Using potash to make soap is as ancient a method of soap making as any that exist. Modern potash takes its name from the use in older days of ashes from the kitchen, or pot, fire, in soapmaking. Now, potash is sold in commercial form as a household and gardening item. It is available in home improvement and garden stores, and can still be used to make soap if you are interested in doing it the old way. The proportions of most old soap recipes are scaled for a year's worth of household soap, so a good deal less may be needed if you are just experimenting. Be sure to keep the proportions of potash, grease, water and salt consistent, however.
Things You'll Need
- Large stockpot or boiler
- Strained grease
- Sea salt
- Metal strainer or colander
- Soap molds, or baking pan
Mix potash and water. In a large stockpot or double boiler, dissolve 5 lb. of potash in a gallon of warm water, stirring until mixed thoroughly.
Add grease. Pour in 5 lb. of strained grease, stirring. It was traditional to strain grease off of cooking pans and save it for months for soapmaking, but if you prefer not to, you also can use fresh lard, Crisco or bayberry tallow. Boil the grease, potash and water together until a spoonful brought out of the pot and cooled turns to a thick jelly.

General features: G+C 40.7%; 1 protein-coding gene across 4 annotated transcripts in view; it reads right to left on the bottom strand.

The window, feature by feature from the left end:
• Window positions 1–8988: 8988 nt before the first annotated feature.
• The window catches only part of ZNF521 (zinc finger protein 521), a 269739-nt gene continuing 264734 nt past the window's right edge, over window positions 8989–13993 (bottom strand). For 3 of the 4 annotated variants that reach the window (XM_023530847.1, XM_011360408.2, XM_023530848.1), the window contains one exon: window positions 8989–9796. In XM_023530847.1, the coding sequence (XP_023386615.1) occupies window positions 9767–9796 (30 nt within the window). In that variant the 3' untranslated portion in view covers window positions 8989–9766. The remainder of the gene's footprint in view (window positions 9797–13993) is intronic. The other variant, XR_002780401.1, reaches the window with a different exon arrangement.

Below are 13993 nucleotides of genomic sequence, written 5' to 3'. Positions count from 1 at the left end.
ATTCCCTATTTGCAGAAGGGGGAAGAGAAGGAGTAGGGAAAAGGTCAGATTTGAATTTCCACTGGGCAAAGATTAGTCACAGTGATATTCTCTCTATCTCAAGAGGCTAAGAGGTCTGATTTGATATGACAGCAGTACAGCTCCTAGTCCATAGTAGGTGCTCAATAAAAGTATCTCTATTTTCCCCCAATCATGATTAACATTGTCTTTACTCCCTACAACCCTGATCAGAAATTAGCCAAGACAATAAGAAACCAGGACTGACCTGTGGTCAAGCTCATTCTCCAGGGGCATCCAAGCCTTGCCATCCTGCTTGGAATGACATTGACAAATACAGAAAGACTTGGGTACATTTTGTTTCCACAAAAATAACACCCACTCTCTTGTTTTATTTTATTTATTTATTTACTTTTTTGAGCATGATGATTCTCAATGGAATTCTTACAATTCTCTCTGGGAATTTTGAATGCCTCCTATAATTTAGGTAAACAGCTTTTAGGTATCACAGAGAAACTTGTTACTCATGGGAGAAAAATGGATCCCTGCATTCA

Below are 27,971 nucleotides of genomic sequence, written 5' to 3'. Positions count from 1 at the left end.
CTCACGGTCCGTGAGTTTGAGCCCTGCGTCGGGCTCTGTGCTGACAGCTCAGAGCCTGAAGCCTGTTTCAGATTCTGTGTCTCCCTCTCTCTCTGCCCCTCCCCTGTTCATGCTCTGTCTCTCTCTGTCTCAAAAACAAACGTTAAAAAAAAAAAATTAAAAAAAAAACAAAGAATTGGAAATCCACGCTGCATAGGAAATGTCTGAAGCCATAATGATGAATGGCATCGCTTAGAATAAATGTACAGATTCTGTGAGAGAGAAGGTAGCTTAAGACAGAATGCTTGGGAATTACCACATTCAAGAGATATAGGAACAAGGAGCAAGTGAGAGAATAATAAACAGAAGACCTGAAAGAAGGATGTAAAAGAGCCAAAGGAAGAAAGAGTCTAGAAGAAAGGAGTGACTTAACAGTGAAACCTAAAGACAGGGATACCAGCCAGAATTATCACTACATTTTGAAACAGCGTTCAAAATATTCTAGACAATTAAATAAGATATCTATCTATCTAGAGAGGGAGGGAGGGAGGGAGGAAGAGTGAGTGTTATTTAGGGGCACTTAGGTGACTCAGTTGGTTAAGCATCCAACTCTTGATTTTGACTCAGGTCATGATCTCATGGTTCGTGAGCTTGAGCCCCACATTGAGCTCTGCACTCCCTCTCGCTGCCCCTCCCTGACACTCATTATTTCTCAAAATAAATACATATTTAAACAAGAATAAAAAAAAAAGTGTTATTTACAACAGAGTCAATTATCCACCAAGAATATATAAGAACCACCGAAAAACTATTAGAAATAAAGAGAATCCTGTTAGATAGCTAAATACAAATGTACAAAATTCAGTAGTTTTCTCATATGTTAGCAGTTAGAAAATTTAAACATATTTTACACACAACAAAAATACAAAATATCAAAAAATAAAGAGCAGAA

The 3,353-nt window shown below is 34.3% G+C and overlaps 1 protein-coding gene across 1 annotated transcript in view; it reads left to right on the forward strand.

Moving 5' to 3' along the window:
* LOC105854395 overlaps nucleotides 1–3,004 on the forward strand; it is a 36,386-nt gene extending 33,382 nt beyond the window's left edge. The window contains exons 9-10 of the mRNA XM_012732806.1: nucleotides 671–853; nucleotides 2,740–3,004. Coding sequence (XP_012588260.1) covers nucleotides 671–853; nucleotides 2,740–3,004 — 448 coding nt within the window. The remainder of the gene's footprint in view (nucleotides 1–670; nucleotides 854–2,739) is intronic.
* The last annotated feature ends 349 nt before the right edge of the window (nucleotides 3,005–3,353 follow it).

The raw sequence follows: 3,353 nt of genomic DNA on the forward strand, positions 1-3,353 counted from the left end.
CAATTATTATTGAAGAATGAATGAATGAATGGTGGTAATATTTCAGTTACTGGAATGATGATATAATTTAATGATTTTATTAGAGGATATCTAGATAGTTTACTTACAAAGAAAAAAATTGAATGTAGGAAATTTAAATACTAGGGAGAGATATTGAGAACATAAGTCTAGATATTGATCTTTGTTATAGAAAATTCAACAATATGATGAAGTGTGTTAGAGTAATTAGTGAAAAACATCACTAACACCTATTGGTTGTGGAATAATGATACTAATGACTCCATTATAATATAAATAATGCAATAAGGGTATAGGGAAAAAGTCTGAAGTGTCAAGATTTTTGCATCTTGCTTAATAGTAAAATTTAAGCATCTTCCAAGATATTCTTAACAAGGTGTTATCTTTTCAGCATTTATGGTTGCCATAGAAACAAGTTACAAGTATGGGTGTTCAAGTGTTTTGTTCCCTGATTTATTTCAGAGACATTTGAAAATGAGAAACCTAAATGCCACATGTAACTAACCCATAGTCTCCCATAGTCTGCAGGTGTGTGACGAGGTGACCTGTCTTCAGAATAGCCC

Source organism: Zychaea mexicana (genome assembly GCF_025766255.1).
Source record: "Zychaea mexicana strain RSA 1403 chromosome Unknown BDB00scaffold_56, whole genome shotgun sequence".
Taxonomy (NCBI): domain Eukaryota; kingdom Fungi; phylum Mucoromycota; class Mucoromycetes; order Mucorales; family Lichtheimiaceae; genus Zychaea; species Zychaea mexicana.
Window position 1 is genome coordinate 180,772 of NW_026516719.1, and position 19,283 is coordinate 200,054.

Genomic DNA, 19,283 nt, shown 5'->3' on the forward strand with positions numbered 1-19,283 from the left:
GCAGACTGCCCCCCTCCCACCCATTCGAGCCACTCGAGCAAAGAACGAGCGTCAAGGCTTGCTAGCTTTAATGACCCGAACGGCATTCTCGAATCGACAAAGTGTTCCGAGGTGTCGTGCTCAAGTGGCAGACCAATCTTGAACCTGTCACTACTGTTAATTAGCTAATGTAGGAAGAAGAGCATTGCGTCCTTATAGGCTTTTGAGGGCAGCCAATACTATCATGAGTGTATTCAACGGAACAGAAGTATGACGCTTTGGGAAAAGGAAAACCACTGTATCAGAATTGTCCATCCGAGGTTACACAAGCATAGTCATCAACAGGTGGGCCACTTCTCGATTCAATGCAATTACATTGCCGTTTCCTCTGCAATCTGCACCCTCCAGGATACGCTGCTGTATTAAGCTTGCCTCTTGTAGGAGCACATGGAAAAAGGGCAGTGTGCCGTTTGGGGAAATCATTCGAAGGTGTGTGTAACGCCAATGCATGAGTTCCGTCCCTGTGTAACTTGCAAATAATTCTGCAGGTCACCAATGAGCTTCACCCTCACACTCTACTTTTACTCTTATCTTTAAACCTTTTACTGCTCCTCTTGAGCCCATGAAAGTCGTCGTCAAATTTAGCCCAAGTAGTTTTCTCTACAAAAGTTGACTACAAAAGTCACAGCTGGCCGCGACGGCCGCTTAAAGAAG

Remove the mixture from the heat, and have several cups of cold water on hand. Stir in the cold water a little at a time until the mixture is thinned out and approaching liquid, and then add a pint of sea salt, stirring well. Put the mixture aside to sit overnight.
Separate the soap from the lye the next day. It will have settled out in layers of solid and liquid; the liquid is the lye. Drain it out with a metal strainer or colander into a bucket, and set the lye aside for cleaning or other soapmaking. (Other recipes call for lye instead of potash.)
Heat the soap again. Bring it slowly to a boil and let it boil for 15 minutes, then remove it from the heat again. Pour into a baking pan with tall enough sides to create thick soap bars. Let cool.
Pour off the lye, as more will have separated from the soap. If you're using molds, you can just pour off the lye from the top of the molds. If the soap is still in one piece in a pan, you should also be able to pour it off carefully. Let dry before cutting it into bars, and afterward let the bars dry for several days before using.
Tips & Warnings
- The cleaner the grease you use in soapmaking, the sweeter the soap will smell, especially if you adhere to old traditions of using rancid waste grease in soap. If you do this, you may wish to render the fat first, boiling it with water and straining off the impurities and hardened bits that float to the top.
- You also can add scented essential oils or dyes of your choice to the second round of boiling, to scent or color the soap the way you like it.
- Wear old clothing, protective gloves and goggles when working with lye, and don't allow children to help with steps involving lye. It is a highly caustic substance and will irritate skin and damage eyes.
- Photo Credit soap image by Gina Smith from Fotolia.com